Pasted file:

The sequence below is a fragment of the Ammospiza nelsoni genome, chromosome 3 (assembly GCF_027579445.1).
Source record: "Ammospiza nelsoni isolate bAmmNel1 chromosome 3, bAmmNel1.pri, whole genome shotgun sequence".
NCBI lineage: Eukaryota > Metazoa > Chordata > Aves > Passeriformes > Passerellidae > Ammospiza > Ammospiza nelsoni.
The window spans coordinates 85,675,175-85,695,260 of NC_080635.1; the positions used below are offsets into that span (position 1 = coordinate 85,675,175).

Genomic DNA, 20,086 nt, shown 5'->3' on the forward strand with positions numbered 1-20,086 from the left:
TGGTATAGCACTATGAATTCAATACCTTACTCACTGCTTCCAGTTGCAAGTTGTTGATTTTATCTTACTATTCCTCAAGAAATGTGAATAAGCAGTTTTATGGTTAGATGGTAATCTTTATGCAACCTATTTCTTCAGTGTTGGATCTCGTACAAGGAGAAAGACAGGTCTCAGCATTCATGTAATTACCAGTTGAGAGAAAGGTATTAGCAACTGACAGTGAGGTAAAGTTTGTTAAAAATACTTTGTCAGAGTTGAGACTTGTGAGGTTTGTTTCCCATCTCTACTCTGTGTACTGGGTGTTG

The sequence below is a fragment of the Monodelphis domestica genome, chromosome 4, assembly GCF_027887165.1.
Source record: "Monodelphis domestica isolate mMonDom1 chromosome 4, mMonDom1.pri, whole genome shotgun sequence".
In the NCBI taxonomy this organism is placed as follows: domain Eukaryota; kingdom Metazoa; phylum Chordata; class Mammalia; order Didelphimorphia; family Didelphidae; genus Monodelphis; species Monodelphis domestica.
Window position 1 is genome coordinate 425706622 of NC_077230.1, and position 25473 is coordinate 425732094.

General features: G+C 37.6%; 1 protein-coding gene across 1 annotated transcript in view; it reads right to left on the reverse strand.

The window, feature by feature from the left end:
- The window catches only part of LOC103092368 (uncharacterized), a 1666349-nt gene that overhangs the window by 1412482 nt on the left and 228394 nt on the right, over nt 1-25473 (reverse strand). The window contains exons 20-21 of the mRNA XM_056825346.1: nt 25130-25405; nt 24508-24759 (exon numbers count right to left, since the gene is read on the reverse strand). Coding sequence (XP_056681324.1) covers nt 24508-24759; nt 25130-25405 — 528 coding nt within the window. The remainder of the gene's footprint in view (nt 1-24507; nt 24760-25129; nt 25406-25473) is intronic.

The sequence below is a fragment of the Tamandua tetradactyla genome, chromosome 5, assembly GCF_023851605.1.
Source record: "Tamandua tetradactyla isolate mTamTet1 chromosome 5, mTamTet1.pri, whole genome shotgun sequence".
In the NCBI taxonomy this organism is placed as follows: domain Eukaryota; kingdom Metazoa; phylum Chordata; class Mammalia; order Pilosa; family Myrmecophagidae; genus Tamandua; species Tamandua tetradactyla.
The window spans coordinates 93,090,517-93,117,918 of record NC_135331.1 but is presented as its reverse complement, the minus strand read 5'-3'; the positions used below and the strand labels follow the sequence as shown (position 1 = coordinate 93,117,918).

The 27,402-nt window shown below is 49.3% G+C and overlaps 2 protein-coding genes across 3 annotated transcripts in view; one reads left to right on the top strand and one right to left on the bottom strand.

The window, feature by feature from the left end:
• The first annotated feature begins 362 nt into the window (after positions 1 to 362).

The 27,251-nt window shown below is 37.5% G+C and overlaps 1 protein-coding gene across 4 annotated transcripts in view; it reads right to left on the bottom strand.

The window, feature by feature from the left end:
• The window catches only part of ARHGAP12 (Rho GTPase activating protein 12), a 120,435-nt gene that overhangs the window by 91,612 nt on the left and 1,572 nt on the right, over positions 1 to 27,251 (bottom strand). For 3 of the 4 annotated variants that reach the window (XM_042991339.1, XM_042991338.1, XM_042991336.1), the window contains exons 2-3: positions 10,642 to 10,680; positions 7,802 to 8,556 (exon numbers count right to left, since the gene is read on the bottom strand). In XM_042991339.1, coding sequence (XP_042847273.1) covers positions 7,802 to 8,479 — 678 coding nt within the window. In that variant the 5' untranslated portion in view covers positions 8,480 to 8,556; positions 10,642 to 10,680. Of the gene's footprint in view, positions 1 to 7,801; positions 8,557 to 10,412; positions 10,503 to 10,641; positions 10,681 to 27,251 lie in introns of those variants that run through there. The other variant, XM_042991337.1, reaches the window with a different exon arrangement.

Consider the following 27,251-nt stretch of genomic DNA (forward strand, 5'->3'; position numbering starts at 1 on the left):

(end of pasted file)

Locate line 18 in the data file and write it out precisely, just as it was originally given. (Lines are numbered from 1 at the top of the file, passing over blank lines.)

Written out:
The 27,402-nt window shown below is 49.3% G+C and overlaps 2 protein-coding genes across 3 annotated transcripts in view; one reads left to right on the top strand and one right to left on the bottom strand.